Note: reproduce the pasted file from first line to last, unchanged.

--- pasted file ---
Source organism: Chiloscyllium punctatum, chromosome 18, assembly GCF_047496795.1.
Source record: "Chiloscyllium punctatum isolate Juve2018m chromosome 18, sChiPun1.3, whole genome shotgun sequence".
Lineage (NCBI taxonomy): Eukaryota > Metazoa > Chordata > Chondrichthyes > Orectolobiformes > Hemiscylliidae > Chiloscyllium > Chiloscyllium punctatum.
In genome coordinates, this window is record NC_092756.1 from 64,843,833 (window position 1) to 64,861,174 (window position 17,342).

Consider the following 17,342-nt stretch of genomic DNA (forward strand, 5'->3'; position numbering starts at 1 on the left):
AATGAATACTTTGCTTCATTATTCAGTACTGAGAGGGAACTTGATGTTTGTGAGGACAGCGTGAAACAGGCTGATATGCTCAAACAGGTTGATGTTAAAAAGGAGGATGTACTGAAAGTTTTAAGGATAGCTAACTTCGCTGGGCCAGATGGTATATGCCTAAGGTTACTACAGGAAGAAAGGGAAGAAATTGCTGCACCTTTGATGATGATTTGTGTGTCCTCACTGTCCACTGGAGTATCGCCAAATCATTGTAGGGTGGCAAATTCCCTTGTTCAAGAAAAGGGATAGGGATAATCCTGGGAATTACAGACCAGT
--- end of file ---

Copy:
Source organism: Chiloscyllium punctatum, chromosome 18, assembly GCF_047496795.1.
Source record: "Chiloscyllium punctatum isolate Juve2018m chromosome 18, sChiPun1.3, whole genome shotgun sequence".
Lineage (NCBI taxonomy): Eukaryota > Metazoa > Chordata > Chondrichthyes > Orectolobiformes > Hemiscylliidae > Chiloscyllium > Chiloscyllium punctatum.
In genome coordinates, this window is record NC_092756.1 from 64,843,833 (window position 1) to 64,861,174 (window position 17,342).

Consider the following 17,342-nt stretch of genomic DNA (forward strand, 5'->3'; position numbering starts at 1 on the left):
AATGAATACTTTGCTTCATTATTCAGTACTGAGAGGGAACTTGATGTTTGTGAGGACAGCGTGAAACAGGCTGATATGCTCAAACAGGTTGATGTTAAAAAGGAGGATGTACTGAAAGTTTTAAGGATAGCTAACTTCGCTGGGCCAGATGGTATATGCCTAAGGTTACTACAGGAAGAAAGGGAAGAAATTGCTGCACCTTTGATGATGATTTGTGTGTCCTCACTGTCCACTGGAGTATCGCCAAATCATTGTAGGGTGGCAAATTCCCTTGTTCAAGAAAAGGGATAGGGATAATCCTGGGAATTACAGACCAGT